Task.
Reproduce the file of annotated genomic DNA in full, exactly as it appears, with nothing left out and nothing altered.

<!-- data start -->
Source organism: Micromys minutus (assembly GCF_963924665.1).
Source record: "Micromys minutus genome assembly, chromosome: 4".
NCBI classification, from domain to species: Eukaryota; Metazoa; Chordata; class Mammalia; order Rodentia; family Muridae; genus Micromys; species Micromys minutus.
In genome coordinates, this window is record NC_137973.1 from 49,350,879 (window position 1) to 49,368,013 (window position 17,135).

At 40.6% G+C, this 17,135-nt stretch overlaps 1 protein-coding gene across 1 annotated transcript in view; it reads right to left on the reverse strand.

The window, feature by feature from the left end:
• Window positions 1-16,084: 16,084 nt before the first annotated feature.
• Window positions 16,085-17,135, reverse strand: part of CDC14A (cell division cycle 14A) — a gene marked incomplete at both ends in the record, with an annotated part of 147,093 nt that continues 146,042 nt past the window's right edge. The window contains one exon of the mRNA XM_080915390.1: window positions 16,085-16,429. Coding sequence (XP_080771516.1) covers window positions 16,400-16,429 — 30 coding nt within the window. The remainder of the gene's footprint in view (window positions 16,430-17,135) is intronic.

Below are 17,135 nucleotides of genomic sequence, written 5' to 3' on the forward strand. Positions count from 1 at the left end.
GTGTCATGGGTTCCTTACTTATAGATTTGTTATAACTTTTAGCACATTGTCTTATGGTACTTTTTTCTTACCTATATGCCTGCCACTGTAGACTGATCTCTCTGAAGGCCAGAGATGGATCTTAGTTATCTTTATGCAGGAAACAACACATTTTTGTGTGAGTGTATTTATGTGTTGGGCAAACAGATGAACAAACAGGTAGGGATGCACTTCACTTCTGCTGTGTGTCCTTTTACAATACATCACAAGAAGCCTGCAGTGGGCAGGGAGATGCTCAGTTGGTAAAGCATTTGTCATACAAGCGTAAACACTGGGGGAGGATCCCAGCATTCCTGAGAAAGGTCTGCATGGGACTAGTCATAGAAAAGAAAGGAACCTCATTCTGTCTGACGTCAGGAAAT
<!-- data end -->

Source organism: Micromys minutus (assembly GCF_963924665.1).
Source record: "Micromys minutus genome assembly, chromosome: 4".
NCBI classification, from domain to species: Eukaryota; Metazoa; Chordata; class Mammalia; order Rodentia; family Muridae; genus Micromys; species Micromys minutus.
In genome coordinates, this window is record NC_137973.1 from 49,350,879 (window position 1) to 49,368,013 (window position 17,135).

At 40.6% G+C, this 17,135-nt stretch overlaps 1 protein-coding gene across 1 annotated transcript in view; it reads right to left on the reverse strand.

The window, feature by feature from the left end:
• Window positions 1-16,084: 16,084 nt before the first annotated feature.
• Window positions 16,085-17,135, reverse strand: part of CDC14A (cell division cycle 14A) — a gene marked incomplete at both ends in the record, with an annotated part of 147,093 nt that continues 146,042 nt past the window's right edge. The window contains one exon of the mRNA XM_080915390.1: window positions 16,085-16,429. Coding sequence (XP_080771516.1) covers window positions 16,400-16,429 — 30 coding nt within the window. The remainder of the gene's footprint in view (window positions 16,430-17,135) is intronic.

Below are 17,135 nucleotides of genomic sequence, written 5' to 3' on the forward strand. Positions count from 1 at the left end.
GTGTCATGGGTTCCTTACTTATAGATTTGTTATAACTTTTAGCACATTGTCTTATGGTACTTTTTTCTTACCTATATGCCTGCCACTGTAGACTGATCTCTCTGAAGGCCAGAGATGGATCTTAGTTATCTTTATGCAGGAAACAACACATTTTTGTGTGAGTGTATTTATGTGTTGGGCAAACAGATGAACAAACAGGTAGGGATGCACTTCACTTCTGCTGTGTGTCCTTTTACAATACATCACAAGAAGCCTGCAGTGGGCAGGGAGATGCTCAGTTGGTAAAGCATTTGTCATACAAGCGTAAACACTGGGGGAGGATCCCAGCATTCCTGAGAAAGGTCTGCATGGGACTAGTCATAGAAAAGAAAGGAACCTCATTCTGTCTGACGTCAGGAAAT